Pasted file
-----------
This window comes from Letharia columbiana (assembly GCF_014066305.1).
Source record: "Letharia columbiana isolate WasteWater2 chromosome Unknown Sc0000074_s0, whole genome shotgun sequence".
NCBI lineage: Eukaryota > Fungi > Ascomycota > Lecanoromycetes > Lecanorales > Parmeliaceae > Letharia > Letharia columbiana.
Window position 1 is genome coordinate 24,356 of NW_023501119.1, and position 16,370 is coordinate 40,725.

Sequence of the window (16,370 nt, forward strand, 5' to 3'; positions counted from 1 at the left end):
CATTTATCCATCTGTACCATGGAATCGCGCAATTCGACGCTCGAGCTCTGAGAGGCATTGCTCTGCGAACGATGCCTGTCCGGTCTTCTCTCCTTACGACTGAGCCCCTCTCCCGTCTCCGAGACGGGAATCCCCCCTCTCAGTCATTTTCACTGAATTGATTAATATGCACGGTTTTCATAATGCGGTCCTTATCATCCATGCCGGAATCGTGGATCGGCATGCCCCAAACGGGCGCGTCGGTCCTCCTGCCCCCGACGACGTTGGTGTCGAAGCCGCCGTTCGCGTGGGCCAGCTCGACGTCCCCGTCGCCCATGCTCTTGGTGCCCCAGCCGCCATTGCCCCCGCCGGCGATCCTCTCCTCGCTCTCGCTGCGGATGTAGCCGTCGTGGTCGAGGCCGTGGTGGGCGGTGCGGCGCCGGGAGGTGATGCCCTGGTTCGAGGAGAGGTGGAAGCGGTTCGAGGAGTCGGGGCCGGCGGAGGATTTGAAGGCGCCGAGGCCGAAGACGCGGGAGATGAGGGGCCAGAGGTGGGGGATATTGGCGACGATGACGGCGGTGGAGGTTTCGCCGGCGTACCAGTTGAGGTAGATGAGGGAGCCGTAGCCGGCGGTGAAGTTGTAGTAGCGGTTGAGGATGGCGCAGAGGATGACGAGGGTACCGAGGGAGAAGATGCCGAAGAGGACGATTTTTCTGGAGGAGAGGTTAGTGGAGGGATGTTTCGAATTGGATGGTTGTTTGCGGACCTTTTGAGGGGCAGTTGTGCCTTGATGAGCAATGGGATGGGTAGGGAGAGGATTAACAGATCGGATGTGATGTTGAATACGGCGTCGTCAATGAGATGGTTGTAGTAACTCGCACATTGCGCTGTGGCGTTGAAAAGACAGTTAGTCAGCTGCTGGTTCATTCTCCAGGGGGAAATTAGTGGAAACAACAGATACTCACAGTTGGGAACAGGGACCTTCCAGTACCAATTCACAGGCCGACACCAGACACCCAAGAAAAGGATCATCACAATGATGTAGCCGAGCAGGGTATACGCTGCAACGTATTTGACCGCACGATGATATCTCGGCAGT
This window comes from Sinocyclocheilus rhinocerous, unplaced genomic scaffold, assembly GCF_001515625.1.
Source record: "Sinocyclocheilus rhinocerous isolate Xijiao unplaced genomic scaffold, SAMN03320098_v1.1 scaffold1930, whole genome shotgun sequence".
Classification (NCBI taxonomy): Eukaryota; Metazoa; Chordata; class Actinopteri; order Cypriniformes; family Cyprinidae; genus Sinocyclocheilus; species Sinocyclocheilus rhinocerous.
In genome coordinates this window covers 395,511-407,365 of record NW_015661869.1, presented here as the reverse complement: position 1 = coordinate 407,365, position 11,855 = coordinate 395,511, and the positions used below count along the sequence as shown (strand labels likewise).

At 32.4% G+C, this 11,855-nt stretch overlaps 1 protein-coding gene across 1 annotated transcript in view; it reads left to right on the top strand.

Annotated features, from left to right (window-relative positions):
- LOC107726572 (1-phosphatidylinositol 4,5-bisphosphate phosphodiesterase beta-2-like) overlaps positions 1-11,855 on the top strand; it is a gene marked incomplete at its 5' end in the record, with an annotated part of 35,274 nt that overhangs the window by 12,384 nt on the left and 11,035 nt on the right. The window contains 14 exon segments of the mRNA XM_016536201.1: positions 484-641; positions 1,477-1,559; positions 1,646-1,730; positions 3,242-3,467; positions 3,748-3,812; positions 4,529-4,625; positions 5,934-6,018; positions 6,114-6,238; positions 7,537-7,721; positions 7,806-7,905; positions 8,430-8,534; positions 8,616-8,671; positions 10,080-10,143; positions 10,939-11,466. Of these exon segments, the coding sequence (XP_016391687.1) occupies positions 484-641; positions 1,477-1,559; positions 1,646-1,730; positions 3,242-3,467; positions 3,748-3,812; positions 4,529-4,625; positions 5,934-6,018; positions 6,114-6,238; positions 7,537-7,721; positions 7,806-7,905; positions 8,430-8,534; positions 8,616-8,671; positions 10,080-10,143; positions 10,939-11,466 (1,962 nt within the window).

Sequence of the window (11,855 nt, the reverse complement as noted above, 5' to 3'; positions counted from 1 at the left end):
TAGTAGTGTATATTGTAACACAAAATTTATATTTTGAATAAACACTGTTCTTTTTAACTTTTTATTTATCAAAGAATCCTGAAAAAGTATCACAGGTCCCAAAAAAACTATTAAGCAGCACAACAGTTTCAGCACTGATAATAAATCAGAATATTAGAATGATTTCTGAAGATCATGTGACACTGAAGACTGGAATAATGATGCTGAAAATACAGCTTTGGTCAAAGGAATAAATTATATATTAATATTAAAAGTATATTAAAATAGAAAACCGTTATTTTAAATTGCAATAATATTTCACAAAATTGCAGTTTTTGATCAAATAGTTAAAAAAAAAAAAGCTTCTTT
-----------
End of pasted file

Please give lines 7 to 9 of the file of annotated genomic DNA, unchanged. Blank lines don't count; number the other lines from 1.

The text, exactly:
This window comes from Sinocyclocheilus rhinocerous, unplaced genomic scaffold, assembly GCF_001515625.1.
Source record: "Sinocyclocheilus rhinocerous isolate Xijiao unplaced genomic scaffold, SAMN03320098_v1.1 scaffold1930, whole genome shotgun sequence".
Classification (NCBI taxonomy): Eukaryota; Metazoa; Chordata; class Actinopteri; order Cypriniformes; family Cyprinidae; genus Sinocyclocheilus; species Sinocyclocheilus rhinocerous.